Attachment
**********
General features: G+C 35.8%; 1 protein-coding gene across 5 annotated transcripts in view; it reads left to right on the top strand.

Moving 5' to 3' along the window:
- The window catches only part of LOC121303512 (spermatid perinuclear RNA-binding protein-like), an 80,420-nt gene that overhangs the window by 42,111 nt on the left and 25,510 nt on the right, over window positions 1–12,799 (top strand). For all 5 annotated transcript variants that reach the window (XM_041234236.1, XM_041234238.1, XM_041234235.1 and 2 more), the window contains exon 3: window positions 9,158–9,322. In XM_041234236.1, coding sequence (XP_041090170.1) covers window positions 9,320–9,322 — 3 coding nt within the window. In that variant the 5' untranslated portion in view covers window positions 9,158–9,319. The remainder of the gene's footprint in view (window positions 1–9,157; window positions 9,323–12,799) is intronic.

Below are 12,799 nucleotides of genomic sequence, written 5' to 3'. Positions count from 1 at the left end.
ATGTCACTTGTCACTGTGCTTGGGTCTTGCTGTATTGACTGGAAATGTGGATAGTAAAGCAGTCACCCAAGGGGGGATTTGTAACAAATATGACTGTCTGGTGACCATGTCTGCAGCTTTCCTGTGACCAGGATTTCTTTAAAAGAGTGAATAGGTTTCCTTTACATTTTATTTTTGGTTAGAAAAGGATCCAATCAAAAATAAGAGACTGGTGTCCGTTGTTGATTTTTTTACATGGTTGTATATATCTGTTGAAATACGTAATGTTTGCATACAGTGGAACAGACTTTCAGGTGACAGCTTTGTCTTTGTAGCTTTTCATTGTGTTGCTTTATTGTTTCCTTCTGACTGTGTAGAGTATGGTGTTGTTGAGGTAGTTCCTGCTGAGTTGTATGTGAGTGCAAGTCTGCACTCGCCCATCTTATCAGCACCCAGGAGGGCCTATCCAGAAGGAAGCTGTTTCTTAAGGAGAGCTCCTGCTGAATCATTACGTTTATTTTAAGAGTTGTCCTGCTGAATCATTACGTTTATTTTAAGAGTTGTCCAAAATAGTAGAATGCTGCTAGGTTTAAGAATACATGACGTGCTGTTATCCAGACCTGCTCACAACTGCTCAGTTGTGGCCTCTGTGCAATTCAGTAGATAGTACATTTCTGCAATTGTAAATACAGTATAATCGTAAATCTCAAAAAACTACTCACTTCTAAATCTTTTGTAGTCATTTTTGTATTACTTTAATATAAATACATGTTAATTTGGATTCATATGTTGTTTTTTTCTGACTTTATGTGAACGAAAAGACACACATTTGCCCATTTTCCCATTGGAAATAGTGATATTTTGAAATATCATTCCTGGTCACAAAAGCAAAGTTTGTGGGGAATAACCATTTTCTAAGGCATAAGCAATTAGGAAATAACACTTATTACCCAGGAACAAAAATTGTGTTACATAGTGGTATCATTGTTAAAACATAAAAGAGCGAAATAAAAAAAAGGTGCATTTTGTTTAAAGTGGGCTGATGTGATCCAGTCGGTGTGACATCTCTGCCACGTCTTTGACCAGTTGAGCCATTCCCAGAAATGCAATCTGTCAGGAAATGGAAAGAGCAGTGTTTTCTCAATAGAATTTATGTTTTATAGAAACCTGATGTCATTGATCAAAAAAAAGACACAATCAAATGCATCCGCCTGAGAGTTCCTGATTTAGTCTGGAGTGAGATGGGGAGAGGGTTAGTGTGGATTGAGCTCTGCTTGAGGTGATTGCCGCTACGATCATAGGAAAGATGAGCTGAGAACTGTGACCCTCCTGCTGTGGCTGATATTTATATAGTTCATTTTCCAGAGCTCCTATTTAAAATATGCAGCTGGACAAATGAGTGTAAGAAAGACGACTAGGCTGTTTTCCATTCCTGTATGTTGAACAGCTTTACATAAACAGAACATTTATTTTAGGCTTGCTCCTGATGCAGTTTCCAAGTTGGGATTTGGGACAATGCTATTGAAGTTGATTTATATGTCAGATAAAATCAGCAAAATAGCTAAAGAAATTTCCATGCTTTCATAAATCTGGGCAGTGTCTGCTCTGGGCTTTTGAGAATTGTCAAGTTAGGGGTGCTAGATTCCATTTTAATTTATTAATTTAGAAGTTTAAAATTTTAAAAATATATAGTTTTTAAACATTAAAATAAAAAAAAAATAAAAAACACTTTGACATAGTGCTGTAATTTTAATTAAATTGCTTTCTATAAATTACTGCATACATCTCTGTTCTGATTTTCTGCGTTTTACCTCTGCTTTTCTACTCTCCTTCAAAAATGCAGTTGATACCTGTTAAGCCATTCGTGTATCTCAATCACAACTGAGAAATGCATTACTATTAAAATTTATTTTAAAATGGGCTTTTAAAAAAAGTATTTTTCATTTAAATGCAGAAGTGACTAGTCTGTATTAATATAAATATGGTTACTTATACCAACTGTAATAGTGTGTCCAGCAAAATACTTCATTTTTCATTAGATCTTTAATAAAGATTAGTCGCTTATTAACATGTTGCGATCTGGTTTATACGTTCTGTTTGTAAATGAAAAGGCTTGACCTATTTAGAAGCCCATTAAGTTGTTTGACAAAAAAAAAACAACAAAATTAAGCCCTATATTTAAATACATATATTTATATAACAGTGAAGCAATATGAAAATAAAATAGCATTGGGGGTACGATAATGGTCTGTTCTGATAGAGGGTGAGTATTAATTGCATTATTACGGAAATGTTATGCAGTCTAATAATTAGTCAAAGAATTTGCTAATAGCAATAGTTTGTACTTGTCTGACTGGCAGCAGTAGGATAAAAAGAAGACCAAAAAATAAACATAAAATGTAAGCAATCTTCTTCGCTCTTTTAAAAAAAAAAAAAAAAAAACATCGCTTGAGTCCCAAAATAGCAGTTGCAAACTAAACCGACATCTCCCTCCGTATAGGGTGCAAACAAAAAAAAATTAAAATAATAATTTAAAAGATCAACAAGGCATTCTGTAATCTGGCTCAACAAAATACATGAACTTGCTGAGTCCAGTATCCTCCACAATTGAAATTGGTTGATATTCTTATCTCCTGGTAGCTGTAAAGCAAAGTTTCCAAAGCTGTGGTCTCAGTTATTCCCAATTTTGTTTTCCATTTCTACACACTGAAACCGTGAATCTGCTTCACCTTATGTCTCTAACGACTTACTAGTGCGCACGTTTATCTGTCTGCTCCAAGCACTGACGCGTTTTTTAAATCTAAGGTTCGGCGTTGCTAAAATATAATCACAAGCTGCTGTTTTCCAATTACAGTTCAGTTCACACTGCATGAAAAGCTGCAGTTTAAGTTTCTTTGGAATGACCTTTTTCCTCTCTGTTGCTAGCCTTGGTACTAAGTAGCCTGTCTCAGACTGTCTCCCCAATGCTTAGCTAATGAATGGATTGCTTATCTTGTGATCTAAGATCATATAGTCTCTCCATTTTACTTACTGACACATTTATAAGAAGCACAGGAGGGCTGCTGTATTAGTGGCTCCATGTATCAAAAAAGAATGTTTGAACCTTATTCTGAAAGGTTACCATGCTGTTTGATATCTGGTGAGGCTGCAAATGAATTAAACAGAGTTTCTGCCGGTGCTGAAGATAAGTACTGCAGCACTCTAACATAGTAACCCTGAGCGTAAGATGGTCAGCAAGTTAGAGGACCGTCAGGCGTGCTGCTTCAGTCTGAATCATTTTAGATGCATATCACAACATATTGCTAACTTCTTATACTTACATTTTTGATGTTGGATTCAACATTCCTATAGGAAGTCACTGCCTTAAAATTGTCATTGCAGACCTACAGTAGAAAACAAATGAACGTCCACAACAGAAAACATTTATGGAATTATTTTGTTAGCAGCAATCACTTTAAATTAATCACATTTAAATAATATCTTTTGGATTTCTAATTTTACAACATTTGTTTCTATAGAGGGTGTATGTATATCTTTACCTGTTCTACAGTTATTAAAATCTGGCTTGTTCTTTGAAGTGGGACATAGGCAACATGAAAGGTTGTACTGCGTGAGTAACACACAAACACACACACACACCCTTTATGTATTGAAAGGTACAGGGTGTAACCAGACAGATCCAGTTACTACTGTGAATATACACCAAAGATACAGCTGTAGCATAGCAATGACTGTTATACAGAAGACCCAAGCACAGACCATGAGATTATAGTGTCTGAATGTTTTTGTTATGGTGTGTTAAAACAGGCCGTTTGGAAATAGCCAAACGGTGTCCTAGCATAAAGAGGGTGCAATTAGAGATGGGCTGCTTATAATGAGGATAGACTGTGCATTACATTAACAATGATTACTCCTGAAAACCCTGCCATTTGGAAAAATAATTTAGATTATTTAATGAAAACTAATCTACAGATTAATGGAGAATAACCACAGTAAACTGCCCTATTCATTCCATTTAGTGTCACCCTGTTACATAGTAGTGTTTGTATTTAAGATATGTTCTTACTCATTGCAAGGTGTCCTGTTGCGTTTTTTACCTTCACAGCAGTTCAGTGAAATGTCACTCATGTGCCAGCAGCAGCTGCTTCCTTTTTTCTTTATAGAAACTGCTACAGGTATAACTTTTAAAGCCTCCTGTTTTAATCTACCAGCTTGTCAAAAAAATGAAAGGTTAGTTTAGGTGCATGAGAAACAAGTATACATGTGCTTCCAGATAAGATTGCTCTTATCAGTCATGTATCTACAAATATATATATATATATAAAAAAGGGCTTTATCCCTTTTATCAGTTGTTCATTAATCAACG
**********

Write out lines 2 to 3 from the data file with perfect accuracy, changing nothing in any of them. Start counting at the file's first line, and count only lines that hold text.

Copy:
Moving 5' to 3' along the window:
- The window catches only part of LOC121303512 (spermatid perinuclear RNA-binding protein-like), an 80,420-nt gene that overhangs the window by 42,111 nt on the left and 25,510 nt on the right, over window positions 1–12,799 (top strand). For all 5 annotated transcript variants that reach the window (XM_041234236.1, XM_041234238.1, XM_041234235.1 and 2 more), the window contains exon 3: window positions 9,158–9,322. In XM_041234236.1, coding sequence (XP_041090170.1) covers window positions 9,320–9,322 — 3 coding nt within the window. In that variant the 5' untranslated portion in view covers window positions 9,158–9,319. The remainder of the gene's footprint in view (window positions 1–9,157; window positions 9,323–12,799) is intronic.